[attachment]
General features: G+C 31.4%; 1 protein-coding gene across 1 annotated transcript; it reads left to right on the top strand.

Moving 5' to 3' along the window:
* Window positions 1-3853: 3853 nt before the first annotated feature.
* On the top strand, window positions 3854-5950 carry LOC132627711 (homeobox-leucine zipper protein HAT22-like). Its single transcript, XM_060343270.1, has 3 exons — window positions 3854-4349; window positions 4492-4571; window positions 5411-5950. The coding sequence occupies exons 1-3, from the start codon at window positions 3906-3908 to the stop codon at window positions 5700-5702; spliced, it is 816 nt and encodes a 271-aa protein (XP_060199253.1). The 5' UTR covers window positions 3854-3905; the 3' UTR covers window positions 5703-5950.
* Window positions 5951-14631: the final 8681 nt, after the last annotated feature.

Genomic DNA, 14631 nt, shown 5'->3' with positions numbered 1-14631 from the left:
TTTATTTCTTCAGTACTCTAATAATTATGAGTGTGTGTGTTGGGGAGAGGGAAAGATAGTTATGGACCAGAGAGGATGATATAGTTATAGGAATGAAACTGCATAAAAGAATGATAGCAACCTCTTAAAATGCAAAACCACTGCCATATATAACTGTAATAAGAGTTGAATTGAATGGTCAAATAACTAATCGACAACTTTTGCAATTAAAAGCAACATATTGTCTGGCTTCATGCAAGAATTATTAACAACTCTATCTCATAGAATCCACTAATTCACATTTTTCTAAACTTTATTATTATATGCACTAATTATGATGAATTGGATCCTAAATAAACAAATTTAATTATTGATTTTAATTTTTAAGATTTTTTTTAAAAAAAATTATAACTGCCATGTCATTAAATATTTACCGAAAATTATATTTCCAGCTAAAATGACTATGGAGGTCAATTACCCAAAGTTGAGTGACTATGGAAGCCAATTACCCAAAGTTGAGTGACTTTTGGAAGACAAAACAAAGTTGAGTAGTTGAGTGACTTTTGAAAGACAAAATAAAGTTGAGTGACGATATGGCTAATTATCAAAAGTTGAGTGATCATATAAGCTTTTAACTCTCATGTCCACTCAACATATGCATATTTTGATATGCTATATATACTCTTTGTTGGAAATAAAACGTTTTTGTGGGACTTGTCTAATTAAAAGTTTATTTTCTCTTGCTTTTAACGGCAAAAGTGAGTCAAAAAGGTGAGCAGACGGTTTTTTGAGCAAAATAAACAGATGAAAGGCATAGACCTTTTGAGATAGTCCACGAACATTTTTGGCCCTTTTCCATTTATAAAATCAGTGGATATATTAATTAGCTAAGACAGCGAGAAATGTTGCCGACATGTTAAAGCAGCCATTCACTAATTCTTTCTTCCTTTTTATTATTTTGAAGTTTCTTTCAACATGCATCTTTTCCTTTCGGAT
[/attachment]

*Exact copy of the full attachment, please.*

General features: G+C 31.4%; 1 protein-coding gene across 1 annotated transcript; it reads left to right on the top strand.

Moving 5' to 3' along the window:
* Window positions 1-3853: 3853 nt before the first annotated feature.
* On the top strand, window positions 3854-5950 carry LOC132627711 (homeobox-leucine zipper protein HAT22-like). Its single transcript, XM_060343270.1, has 3 exons — window positions 3854-4349; window positions 4492-4571; window positions 5411-5950. The coding sequence occupies exons 1-3, from the start codon at window positions 3906-3908 to the stop codon at window positions 5700-5702; spliced, it is 816 nt and encodes a 271-aa protein (XP_060199253.1). The 5' UTR covers window positions 3854-3905; the 3' UTR covers window positions 5703-5950.
* Window positions 5951-14631: the final 8681 nt, after the last annotated feature.

Genomic DNA, 14631 nt, shown 5'->3' with positions numbered 1-14631 from the left:
TTTATTTCTTCAGTACTCTAATAATTATGAGTGTGTGTGTTGGGGAGAGGGAAAGATAGTTATGGACCAGAGAGGATGATATAGTTATAGGAATGAAACTGCATAAAAGAATGATAGCAACCTCTTAAAATGCAAAACCACTGCCATATATAACTGTAATAAGAGTTGAATTGAATGGTCAAATAACTAATCGACAACTTTTGCAATTAAAAGCAACATATTGTCTGGCTTCATGCAAGAATTATTAACAACTCTATCTCATAGAATCCACTAATTCACATTTTTCTAAACTTTATTATTATATGCACTAATTATGATGAATTGGATCCTAAATAAACAAATTTAATTATTGATTTTAATTTTTAAGATTTTTTTTAAAAAAAATTATAACTGCCATGTCATTAAATATTTACCGAAAATTATATTTCCAGCTAAAATGACTATGGAGGTCAATTACCCAAAGTTGAGTGACTATGGAAGCCAATTACCCAAAGTTGAGTGACTTTTGGAAGACAAAACAAAGTTGAGTAGTTGAGTGACTTTTGAAAGACAAAATAAAGTTGAGTGACGATATGGCTAATTATCAAAAGTTGAGTGATCATATAAGCTTTTAACTCTCATGTCCACTCAACATATGCATATTTTGATATGCTATATATACTCTTTGTTGGAAATAAAACGTTTTTGTGGGACTTGTCTAATTAAAAGTTTATTTTCTCTTGCTTTTAACGGCAAAAGTGAGTCAAAAAGGTGAGCAGACGGTTTTTTGAGCAAAATAAACAGATGAAAGGCATAGACCTTTTGAGATAGTCCACGAACATTTTTGGCCCTTTTCCATTTATAAAATCAGTGGATATATTAATTAGCTAAGACAGCGAGAAATGTTGCCGACATGTTAAAGCAGCCATTCACTAATTCTTTCTTCCTTTTTATTATTTTGAAGTTTCTTTCAACATGCATCTTTTCCTTTCGGAT